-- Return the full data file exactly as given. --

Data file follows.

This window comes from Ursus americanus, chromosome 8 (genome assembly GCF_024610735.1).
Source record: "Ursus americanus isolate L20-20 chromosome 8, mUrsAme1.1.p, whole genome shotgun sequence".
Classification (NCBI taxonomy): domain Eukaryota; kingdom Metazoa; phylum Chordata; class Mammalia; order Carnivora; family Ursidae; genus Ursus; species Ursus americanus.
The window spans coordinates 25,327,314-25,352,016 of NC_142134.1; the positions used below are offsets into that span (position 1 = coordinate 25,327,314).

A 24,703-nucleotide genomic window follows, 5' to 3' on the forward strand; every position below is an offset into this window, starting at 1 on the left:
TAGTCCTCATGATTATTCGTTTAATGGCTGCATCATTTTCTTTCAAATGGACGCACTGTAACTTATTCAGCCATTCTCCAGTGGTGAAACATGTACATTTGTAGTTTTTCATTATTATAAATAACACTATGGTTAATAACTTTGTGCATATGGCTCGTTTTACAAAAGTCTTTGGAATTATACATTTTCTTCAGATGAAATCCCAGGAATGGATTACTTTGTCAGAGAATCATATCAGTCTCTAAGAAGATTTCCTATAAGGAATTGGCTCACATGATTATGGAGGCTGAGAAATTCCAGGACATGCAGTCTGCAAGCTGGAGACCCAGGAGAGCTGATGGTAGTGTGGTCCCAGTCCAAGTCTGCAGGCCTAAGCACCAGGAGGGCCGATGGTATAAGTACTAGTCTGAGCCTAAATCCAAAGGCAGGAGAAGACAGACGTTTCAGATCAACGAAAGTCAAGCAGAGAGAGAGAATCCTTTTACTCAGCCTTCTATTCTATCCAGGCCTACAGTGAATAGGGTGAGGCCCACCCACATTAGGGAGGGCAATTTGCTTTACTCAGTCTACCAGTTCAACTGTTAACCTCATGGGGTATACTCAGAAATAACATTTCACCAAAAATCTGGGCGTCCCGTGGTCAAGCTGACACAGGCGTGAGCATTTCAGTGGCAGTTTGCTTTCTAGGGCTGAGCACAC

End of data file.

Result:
This window comes from Ursus americanus, chromosome 8 (genome assembly GCF_024610735.1).
Source record: "Ursus americanus isolate L20-20 chromosome 8, mUrsAme1.1.p, whole genome shotgun sequence".
Classification (NCBI taxonomy): domain Eukaryota; kingdom Metazoa; phylum Chordata; class Mammalia; order Carnivora; family Ursidae; genus Ursus; species Ursus americanus.
The window spans coordinates 25,327,314-25,352,016 of NC_142134.1; the positions used below are offsets into that span (position 1 = coordinate 25,327,314).

A 24,703-nucleotide genomic window follows, 5' to 3' on the forward strand; every position below is an offset into this window, starting at 1 on the left:
TAGTCCTCATGATTATTCGTTTAATGGCTGCATCATTTTCTTTCAAATGGACGCACTGTAACTTATTCAGCCATTCTCCAGTGGTGAAACATGTACATTTGTAGTTTTTCATTATTATAAATAACACTATGGTTAATAACTTTGTGCATATGGCTCGTTTTACAAAAGTCTTTGGAATTATACATTTTCTTCAGATGAAATCCCAGGAATGGATTACTTTGTCAGAGAATCATATCAGTCTCTAAGAAGATTTCCTATAAGGAATTGGCTCACATGATTATGGAGGCTGAGAAATTCCAGGACATGCAGTCTGCAAGCTGGAGACCCAGGAGAGCTGATGGTAGTGTGGTCCCAGTCCAAGTCTGCAGGCCTAAGCACCAGGAGGGCCGATGGTATAAGTACTAGTCTGAGCCTAAATCCAAAGGCAGGAGAAGACAGACGTTTCAGATCAACGAAAGTCAAGCAGAGAGAGAGAATCCTTTTACTCAGCCTTCTATTCTATCCAGGCCTACAGTGAATAGGGTGAGGCCCACCCACATTAGGGAGGGCAATTTGCTTTACTCAGTCTACCAGTTCAACTGTTAACCTCATGGGGTATACTCAGAAATAACATTTCACCAAAAATCTGGGCGTCCCGTGGTCAAGCTGACACAGGCGTGAGCATTTCAGTGGCAGTTTGCTTTCTAGGGCTGAGCACAC